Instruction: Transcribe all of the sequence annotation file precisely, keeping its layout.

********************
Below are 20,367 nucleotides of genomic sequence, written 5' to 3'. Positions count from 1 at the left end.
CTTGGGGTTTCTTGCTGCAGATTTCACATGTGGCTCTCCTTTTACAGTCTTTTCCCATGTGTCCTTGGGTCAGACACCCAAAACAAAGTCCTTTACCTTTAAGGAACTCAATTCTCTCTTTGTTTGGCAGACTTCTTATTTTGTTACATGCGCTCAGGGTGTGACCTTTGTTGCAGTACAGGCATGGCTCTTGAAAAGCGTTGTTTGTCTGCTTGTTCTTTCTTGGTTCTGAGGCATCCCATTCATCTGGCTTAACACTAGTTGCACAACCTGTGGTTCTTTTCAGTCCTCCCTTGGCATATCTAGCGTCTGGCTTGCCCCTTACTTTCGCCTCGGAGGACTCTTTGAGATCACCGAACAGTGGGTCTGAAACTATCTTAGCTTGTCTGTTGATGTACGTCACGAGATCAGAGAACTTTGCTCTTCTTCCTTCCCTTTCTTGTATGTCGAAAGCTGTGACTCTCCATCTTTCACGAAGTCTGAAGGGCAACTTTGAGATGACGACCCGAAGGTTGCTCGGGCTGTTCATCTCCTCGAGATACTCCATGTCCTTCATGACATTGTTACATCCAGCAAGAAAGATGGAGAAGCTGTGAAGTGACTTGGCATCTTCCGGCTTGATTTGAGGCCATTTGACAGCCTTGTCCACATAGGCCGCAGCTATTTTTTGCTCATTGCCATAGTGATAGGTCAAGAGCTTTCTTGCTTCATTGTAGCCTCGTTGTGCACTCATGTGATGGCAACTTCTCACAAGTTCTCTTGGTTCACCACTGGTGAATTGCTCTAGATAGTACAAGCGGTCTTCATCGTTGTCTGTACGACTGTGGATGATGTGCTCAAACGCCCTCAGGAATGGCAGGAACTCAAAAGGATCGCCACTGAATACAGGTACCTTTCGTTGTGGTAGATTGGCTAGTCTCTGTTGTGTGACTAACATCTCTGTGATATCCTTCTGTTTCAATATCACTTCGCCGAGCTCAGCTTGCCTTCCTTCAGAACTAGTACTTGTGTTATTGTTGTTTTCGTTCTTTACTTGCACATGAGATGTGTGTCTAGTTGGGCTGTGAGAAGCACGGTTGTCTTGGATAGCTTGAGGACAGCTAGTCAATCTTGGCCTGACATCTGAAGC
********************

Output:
Below are 20,367 nucleotides of genomic sequence, written 5' to 3'. Positions count from 1 at the left end.
CTTGGGGTTTCTTGCTGCAGATTTCACATGTGGCTCTCCTTTTACAGTCTTTTCCCATGTGTCCTTGGGTCAGACACCCAAAACAAAGTCCTTTACCTTTAAGGAACTCAATTCTCTCTTTGTTTGGCAGACTTCTTATTTTGTTACATGCGCTCAGGGTGTGACCTTTGTTGCAGTACAGGCATGGCTCTTGAAAAGCGTTGTTTGTCTGCTTGTTCTTTCTTGGTTCTGAGGCATCCCATTCATCTGGCTTAACACTAGTTGCACAACCTGTGGTTCTTTTCAGTCCTCCCTTGGCATATCTAGCGTCTGGCTTGCCCCTTACTTTCGCCTCGGAGGACTCTTTGAGATCACCGAACAGTGGGTCTGAAACTATCTTAGCTTGTCTGTTGATGTACGTCACGAGATCAGAGAACTTTGCTCTTCTTCCTTCCCTTTCTTGTATGTCGAAAGCTGTGACTCTCCATCTTTCACGAAGTCTGAAGGGCAACTTTGAGATGACGACCCGAAGGTTGCTCGGGCTGTTCATCTCCTCGAGATACTCCATGTCCTTCATGACATTGTTACATCCAGCAAGAAAGATGGAGAAGCTGTGAAGTGACTTGGCATCTTCCGGCTTGATTTGAGGCCATTTGACAGCCTTGTCCACATAGGCCGCAGCTATTTTTTGCTCATTGCCATAGTGATAGGTCAAGAGCTTTCTTGCTTCATTGTAGCCTCGTTGTGCACTCATGTGATGGCAACTTCTCACAAGTTCTCTTGGTTCACCACTGGTGAATTGCTCTAGATAGTACAAGCGGTCTTCATCGTTGTCTGTACGACTGTGGATGATGTGCTCAAACGCCCTCAGGAATGGCAGGAACTCAAAAGGATCGCCACTGAATACAGGTACCTTTCGTTGTGGTAGATTGGCTAGTCTCTGTTGTGTGACTAACATCTCTGTGATATCCTTCTGTTTCAATATCACTTCGCCGAGCTCAGCTTGCCTTCCTTCAGAACTAGTACTTGTGTTATTGTTGTTTTCGTTCTTTACTTGCACATGAGATGTGTGTCTAGTTGGGCTGTGAGAAGCACGGTTGTCTTGGATAGCTTGAGGACAGCTAGTCAATCTTGGCCTGACATCTGAAGC